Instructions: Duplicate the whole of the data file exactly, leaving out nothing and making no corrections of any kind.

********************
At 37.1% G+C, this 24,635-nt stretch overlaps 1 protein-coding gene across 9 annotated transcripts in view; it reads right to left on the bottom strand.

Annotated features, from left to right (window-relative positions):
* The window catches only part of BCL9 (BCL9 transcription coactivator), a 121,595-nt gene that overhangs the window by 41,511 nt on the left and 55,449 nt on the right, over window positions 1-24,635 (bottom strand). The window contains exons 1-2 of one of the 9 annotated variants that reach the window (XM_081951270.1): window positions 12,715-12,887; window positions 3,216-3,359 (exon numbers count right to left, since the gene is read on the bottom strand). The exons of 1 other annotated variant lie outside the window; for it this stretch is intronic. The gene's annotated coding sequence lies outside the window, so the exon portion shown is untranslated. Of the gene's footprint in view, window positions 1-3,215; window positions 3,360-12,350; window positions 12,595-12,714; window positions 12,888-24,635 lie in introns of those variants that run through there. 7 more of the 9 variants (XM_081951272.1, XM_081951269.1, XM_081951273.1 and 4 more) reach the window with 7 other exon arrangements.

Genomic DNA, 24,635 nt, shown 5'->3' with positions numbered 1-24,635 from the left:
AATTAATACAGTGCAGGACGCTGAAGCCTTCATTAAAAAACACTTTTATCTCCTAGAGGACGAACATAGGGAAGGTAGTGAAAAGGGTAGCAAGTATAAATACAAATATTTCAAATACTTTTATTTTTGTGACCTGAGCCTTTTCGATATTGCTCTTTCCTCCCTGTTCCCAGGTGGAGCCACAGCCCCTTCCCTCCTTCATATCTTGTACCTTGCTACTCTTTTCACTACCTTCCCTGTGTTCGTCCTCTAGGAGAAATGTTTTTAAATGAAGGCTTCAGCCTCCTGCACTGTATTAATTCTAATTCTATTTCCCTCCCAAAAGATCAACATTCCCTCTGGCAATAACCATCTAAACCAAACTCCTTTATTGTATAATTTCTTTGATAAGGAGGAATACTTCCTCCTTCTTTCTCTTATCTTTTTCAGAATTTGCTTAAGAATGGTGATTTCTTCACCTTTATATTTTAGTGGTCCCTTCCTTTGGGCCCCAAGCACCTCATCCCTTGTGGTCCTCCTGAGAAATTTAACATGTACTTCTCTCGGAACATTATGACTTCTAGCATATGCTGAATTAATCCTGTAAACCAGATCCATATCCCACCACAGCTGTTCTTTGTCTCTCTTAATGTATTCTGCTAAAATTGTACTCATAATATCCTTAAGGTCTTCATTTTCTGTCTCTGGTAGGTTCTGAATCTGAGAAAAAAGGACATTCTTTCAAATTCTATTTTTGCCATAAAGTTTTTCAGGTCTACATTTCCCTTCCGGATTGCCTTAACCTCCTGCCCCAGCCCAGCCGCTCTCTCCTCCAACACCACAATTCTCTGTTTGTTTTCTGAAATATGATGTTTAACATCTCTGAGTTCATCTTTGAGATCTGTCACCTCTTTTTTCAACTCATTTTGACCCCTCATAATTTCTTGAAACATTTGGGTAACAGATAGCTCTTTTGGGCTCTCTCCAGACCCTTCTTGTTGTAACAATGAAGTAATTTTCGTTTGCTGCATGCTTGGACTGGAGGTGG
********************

At 37.1% G+C, this 24,635-nt stretch overlaps 1 protein-coding gene across 9 annotated transcripts in view; it reads right to left on the bottom strand.

Annotated features, from left to right (window-relative positions):
* The window catches only part of BCL9 (BCL9 transcription coactivator), a 121,595-nt gene that overhangs the window by 41,511 nt on the left and 55,449 nt on the right, over window positions 1-24,635 (bottom strand). The window contains exons 1-2 of one of the 9 annotated variants that reach the window (XM_081951270.1): window positions 12,715-12,887; window positions 3,216-3,359 (exon numbers count right to left, since the gene is read on the bottom strand). The exons of 1 other annotated variant lie outside the window; for it this stretch is intronic. The gene's annotated coding sequence lies outside the window, so the exon portion shown is untranslated. Of the gene's footprint in view, window positions 1-3,215; window positions 3,360-12,350; window positions 12,595-12,714; window positions 12,888-24,635 lie in introns of those variants that run through there. 7 more of the 9 variants (XM_081951272.1, XM_081951269.1, XM_081951273.1 and 4 more) reach the window with 7 other exon arrangements.

Genomic DNA, 24,635 nt, shown 5'->3' with positions numbered 1-24,635 from the left:
AATTAATACAGTGCAGGACGCTGAAGCCTTCATTAAAAAACACTTTTATCTCCTAGAGGACGAACATAGGGAAGGTAGTGAAAAGGGTAGCAAGTATAAATACAAATATTTCAAATACTTTTATTTTTGTGACCTGAGCCTTTTCGATATTGCTCTTTCCTCCCTGTTCCCAGGTGGAGCCACAGCCCCTTCCCTCCTTCATATCTTGTACCTTGCTACTCTTTTCACTACCTTCCCTGTGTTCGTCCTCTAGGAGAAATGTTTTTAAATGAAGGCTTCAGCCTCCTGCACTGTATTAATTCTAATTCTATTTCCCTCCCAAAAGATCAACATTCCCTCTGGCAATAACCATCTAAACCAAACTCCTTTATTGTATAATTTCTTTGATAAGGAGGAATACTTCCTCCTTCTTTCTCTTATCTTTTTCAGAATTTGCTTAAGAATGGTGATTTCTTCACCTTTATATTTTAGTGGTCCCTTCCTTTGGGCCCCAAGCACCTCATCCCTTGTGGTCCTCCTGAGAAATTTAACATGTACTTCTCTCGGAACATTATGACTTCTAGCATATGCTGAATTAATCCTGTAAACCAGATCCATATCCCACCACAGCTGTTCTTTGTCTCTCTTAATGTATTCTGCTAAAATTGTACTCATAATATCCTTAAGGTCTTCATTTTCTGTCTCTGGTAGGTTCTGAATCTGAGAAAAAAGGACATTCTTTCAAATTCTATTTTTGCCATAAAGTTTTTCAGGTCTACATTTCCCTTCCGGATTGCCTTAACCTCCTGCCCCAGCCCAGCCGCTCTCTCCTCCAACACCACAATTCTCTGTTTGTTTTCTGAAATATGATGTTTAACATCTCTGAGTTCATCTTTGAGATCTGTCACCTCTTTTTTCAACTCATTTTGACCCCTCATAATTTCTTGAAACATTTGGGTAACAGATAGCTCTTTTGGGCTCTCTCCAGACCCTTCTTGTTGTAACAATGAAGTAATTTTCGTTTGCTGCATGCTTGGACTGGAGGTGG